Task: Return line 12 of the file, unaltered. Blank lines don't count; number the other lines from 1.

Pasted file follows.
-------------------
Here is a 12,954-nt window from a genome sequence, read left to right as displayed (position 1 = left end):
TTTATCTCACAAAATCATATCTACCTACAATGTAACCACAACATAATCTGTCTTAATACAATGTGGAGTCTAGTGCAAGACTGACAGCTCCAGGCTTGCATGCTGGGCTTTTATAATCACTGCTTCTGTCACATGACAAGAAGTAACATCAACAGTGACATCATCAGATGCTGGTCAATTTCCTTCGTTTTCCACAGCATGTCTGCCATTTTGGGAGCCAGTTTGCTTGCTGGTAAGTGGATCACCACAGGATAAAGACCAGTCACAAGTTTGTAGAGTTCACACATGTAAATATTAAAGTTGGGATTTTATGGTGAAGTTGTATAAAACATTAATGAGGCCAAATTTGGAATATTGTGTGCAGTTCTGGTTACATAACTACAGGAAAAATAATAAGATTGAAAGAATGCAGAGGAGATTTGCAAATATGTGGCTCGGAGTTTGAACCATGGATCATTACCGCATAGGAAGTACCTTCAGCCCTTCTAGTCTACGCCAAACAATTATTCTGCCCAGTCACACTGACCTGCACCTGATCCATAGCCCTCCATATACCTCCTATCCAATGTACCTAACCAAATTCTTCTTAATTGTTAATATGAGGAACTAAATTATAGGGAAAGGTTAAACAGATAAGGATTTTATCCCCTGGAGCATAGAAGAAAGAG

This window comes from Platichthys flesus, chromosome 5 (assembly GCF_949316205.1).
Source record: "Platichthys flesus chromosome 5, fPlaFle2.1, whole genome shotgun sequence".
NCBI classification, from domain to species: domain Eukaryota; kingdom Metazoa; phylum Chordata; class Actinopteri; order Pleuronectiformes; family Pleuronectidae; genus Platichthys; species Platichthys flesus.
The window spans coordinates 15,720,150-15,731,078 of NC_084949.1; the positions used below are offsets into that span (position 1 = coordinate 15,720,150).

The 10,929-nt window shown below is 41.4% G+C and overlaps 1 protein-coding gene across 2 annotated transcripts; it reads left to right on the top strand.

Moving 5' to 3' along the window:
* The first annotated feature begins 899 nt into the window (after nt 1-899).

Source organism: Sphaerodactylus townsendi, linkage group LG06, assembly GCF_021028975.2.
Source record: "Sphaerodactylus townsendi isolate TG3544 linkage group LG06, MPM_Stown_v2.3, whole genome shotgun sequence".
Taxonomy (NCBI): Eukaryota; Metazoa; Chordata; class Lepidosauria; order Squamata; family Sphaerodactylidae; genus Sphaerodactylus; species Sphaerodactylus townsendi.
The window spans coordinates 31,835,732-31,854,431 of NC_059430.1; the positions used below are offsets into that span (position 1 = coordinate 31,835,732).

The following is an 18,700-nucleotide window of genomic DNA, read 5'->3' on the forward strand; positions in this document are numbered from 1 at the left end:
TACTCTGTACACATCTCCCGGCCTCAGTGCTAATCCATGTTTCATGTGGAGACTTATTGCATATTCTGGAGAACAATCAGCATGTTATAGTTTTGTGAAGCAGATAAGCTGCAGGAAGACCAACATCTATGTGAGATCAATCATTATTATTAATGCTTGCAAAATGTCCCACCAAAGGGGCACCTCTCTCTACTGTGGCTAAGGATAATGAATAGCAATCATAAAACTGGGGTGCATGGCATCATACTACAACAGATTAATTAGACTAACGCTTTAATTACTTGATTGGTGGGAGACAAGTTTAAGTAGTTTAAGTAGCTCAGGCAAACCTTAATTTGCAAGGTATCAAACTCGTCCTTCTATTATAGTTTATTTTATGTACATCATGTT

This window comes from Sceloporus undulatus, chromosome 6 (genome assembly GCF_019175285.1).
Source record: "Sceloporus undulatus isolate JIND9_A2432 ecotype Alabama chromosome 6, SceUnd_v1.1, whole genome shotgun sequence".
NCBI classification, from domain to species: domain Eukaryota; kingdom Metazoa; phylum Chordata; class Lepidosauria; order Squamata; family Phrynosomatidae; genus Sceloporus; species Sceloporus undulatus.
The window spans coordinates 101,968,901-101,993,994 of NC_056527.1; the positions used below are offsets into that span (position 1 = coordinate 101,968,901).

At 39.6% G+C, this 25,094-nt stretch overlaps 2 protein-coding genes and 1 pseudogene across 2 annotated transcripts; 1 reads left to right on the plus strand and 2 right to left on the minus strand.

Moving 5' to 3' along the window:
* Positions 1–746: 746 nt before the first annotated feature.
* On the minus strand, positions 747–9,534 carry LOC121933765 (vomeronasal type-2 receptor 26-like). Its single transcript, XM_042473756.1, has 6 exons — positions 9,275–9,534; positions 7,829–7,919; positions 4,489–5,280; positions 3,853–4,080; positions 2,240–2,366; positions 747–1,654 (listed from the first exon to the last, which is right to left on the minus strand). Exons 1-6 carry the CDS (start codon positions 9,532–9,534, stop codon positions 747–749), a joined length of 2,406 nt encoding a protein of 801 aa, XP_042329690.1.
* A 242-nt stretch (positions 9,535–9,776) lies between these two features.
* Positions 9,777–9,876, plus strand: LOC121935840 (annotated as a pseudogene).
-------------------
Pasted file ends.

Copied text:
Taxonomy (NCBI): Eukaryota; Metazoa; Chordata; class Lepidosauria; order Squamata; family Sphaerodactylidae; genus Sphaerodactylus; species Sphaerodactylus townsendi.